Let’s hear from some of you on your views of inviolable salvation. I’d actually love to just give myself over to it. I like the idea of pure grace and handing all of the hard work over to Jesus, whose yoke is easy and burden is light. Or do I just want a license to sin?
 “Dominant” is the salient word here. At first the early fathers debated whether major post-baptismal sins could be forgiven at all. It was generally decided that even “mortal” sins could be forgiven, but there was some disagreement as to how many times a person could repent and be forgiven. A few leaders, such as Hermas (Book of Mandates, Ch 3), held that there could be only one opportunity for repentance after baptism. That view did not prevail. Agreement was reached that one could repent and be forgiven on several occasions. At first it was not specified exactly how many times someone could repent for fear of giving penitents an implicit license to sin. Unsurprisingly, this led people to put off repentance until their deathbeds. By the fifth century Christian churches uniformly began to teach that a person might repent and be forgiven an unlimited number of times. (see Augustine, On the Creed 15-16)
 I want to find online examples of all of these approaches. I’ll be linking to them as I find them. If you know of any, provide a link in the comments!
13 Replies to “License to Sin”
I think the common LDS approach to the prodigal son is troublesome, especially due to the fact that I think Jesus wanted us to relate to the younger son. Like him, we all separate ourselves from our Father. Like him, we will be welcomed when we return. I also see connections here to Adam and Eve, who also separated themselves from our Father in Heaven and who sought to return to him.
Instead, as you stated, we identify with the older son. We assume that we haven’t separated ourselves from the Father, when in fact we have.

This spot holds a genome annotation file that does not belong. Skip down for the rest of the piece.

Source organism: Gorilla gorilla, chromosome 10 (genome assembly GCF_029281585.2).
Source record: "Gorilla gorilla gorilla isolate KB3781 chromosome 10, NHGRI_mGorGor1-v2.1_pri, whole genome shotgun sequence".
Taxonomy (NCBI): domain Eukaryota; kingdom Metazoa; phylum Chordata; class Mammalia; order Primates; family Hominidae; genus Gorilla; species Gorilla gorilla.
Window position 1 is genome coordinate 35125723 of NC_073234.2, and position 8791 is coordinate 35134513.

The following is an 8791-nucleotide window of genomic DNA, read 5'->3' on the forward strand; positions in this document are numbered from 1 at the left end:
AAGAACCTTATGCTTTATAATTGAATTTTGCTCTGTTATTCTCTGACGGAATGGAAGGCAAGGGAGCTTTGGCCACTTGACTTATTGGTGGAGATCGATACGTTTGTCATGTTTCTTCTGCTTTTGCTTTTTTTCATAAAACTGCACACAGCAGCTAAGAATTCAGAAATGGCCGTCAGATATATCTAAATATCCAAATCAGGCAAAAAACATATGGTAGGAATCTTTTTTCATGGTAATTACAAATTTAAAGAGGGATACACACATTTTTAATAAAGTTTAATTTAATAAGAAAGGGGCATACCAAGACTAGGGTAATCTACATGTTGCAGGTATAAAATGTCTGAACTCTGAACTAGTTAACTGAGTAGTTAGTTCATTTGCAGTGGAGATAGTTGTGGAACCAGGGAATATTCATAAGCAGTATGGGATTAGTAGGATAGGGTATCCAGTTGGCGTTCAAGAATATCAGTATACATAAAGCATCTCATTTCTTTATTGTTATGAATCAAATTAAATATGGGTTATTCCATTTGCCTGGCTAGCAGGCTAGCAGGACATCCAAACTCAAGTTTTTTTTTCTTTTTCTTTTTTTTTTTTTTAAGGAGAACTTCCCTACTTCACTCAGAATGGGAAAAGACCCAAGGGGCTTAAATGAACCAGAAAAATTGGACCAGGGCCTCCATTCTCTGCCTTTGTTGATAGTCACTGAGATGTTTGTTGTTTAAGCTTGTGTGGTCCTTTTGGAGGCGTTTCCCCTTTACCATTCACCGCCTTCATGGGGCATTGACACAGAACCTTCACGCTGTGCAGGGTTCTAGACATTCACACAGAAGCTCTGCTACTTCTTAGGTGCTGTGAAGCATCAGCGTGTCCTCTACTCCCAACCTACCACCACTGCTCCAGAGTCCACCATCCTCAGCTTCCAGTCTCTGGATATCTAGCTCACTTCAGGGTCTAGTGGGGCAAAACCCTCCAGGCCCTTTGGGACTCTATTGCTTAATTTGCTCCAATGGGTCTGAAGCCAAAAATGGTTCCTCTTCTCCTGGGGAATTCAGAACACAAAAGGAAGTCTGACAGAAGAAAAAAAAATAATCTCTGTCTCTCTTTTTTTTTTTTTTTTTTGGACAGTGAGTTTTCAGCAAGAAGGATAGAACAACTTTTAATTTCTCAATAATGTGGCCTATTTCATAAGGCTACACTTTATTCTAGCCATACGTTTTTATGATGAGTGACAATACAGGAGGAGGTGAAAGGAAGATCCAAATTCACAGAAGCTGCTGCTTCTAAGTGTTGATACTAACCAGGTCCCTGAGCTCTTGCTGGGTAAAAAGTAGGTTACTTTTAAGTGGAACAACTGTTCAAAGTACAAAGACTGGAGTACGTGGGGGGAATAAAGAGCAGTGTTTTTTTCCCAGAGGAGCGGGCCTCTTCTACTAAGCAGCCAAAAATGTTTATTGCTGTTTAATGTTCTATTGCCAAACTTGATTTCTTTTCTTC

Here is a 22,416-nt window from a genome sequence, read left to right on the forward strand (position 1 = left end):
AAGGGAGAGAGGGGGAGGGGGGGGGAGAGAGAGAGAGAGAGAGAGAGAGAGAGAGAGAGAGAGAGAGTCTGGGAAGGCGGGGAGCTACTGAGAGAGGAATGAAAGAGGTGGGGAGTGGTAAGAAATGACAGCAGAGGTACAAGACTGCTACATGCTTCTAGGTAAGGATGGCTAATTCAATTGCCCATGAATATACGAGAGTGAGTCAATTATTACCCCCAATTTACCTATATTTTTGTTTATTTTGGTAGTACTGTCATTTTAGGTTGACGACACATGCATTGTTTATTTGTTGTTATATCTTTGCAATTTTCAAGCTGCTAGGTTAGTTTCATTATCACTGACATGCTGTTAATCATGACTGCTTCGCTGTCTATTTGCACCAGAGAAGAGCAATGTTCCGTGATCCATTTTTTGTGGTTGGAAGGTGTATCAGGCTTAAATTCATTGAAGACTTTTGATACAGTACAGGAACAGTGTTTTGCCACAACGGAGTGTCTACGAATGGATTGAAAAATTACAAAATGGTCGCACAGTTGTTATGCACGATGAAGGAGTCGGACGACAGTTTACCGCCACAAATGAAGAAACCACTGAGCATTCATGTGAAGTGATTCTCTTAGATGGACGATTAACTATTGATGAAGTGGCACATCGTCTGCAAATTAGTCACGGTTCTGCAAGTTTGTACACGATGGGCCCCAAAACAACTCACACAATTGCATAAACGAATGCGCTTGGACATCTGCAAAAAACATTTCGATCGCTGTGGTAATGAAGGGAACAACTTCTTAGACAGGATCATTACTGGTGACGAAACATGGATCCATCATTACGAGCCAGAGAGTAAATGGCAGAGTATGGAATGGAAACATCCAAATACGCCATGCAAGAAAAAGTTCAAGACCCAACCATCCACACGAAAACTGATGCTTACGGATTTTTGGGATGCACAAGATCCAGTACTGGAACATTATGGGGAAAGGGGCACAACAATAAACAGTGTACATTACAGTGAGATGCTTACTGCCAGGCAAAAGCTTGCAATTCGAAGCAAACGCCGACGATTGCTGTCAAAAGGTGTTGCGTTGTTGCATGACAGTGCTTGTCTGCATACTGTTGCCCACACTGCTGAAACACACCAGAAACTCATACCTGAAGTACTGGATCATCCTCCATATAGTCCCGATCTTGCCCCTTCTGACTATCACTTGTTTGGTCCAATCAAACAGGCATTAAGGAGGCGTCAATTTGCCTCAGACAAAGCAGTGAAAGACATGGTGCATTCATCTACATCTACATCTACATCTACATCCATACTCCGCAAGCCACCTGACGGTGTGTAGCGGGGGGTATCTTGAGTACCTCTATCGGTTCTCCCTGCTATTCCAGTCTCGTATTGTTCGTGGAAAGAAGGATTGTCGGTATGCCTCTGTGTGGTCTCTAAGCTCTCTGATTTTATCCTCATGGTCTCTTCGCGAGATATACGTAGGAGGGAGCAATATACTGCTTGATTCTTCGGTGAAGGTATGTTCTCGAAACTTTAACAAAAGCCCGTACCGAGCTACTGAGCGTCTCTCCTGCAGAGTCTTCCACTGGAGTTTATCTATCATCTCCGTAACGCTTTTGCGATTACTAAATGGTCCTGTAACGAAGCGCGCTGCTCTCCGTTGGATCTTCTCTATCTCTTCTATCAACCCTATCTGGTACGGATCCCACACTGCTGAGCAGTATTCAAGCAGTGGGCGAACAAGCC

The gift of repentance and forgiveness is a great blessing in this life. But it takes time.
We recognize and sorrow over our sins, we seek to make reparations and forsake them. But all this takes time, and we are so imperfect. By we, I mean I.
My faith is this: we confront our weaknesses one at a time, and through the power of the atonement, we are strengthened in Christ.
But should we die in the midst of the repentance process, with the current sin we have been struggling with unforsaken, and the remaining sins on our to-repent-of list unconfronted, then the power of the atonement will still save us.
1 John 3:20 – “For if our heart condemn us, God is greater than our heart”
This entire debate is simply an artifact of the adoption of creatio ex nihilo (first cause/prime mover) plus determinism in classical theism starting about the 4th century BC. It is Aristotle uber alles in other words.
Nobody can take credit for good works in a deterministic world that God created except God himself. Nor for any evil works. Everything from the creation of the universe till now is the operation of divine grace, all grace, and nothing but grace. Evil is only the localized absence of good.
This is, in one way or another, the classical theism of Aristotle, Augustine, Aquinas, Calvin, and apparently Paul as well. It is possible that Paul was an Arminian, but his writings read like he was a proto-Calvinist or Augustinian. The Pharisees were compatibilists, and it seems pretty likely to me that Paul was well steeped in that world view, even if he made a outstanding attempt to avoid its more questionable implications, such the one suggested by Amos: “shall there be evil in a city, and the Lord hath not done it?” (Amos 3:6)
In general though, the whole problem here is that this is a metaphysical debate, and without a theory of the metaphysics of grace, it is difficult to make a rational statement about where grace ends and works begin, if they begin at all.
It seems to me that the LDS view (or what I *think* is the LDS view), which I hold, has the emphasis more on the process of eternal progression, which repentance furthers and which sin retards. So there’s no license to sin whatsoever. Any sin slows up progression, and is therefore a bad thing. But since sin is inevitable, we’re taught to repent early and often in order to lose as little forward progress as possible. When the aim is progression, the emphasis is correctly taken off sin and put back on repentance and reconciliation with God to further our growth and learning, and speed up our attainment of the strength and goodness as well as the knowledge and power of godhood.